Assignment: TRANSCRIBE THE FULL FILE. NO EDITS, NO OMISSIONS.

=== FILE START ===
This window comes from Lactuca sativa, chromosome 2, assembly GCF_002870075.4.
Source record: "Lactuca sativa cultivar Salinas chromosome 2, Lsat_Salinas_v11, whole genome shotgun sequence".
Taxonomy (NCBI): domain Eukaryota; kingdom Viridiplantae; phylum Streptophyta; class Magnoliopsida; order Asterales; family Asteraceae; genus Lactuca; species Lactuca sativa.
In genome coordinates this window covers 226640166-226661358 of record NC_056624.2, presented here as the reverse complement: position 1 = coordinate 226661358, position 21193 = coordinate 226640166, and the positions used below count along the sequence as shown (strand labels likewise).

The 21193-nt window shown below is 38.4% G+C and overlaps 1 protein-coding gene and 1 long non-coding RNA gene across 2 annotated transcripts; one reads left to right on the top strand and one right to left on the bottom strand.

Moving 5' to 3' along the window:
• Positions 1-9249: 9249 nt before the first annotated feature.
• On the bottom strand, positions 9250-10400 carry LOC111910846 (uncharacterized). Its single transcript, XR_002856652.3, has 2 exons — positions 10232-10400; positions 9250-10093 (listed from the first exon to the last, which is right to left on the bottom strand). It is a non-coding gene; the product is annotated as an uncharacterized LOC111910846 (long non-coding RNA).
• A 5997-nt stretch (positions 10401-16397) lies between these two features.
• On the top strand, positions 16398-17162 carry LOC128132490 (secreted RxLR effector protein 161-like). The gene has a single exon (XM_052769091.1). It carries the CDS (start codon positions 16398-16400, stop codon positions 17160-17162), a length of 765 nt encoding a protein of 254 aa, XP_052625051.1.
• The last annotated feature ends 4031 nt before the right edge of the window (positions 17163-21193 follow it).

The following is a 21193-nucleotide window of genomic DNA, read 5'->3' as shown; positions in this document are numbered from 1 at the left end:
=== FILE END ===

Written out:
This window comes from Lactuca sativa, chromosome 2, assembly GCF_002870075.4.
Source record: "Lactuca sativa cultivar Salinas chromosome 2, Lsat_Salinas_v11, whole genome shotgun sequence".
Taxonomy (NCBI): domain Eukaryota; kingdom Viridiplantae; phylum Streptophyta; class Magnoliopsida; order Asterales; family Asteraceae; genus Lactuca; species Lactuca sativa.
In genome coordinates this window covers 226640166-226661358 of record NC_056624.2, presented here as the reverse complement: position 1 = coordinate 226661358, position 21193 = coordinate 226640166, and the positions used below count along the sequence as shown (strand labels likewise).

The 21193-nt window shown below is 38.4% G+C and overlaps 1 protein-coding gene and 1 long non-coding RNA gene across 2 annotated transcripts; one reads left to right on the top strand and one right to left on the bottom strand.

Moving 5' to 3' along the window:
• Positions 1-9249: 9249 nt before the first annotated feature.
• On the bottom strand, positions 9250-10400 carry LOC111910846 (uncharacterized). Its single transcript, XR_002856652.3, has 2 exons — positions 10232-10400; positions 9250-10093 (listed from the first exon to the last, which is right to left on the bottom strand). It is a non-coding gene; the product is annotated as an uncharacterized LOC111910846 (long non-coding RNA).
• A 5997-nt stretch (positions 10401-16397) lies between these two features.
• On the top strand, positions 16398-17162 carry LOC128132490 (secreted RxLR effector protein 161-like). The gene has a single exon (XM_052769091.1). It carries the CDS (start codon positions 16398-16400, stop codon positions 17160-17162), a length of 765 nt encoding a protein of 254 aa, XP_052625051.1.
• The last annotated feature ends 4031 nt before the right edge of the window (positions 17163-21193 follow it).

The following is a 21193-nucleotide window of genomic DNA, read 5'->3' as shown; positions in this document are numbered from 1 at the left end: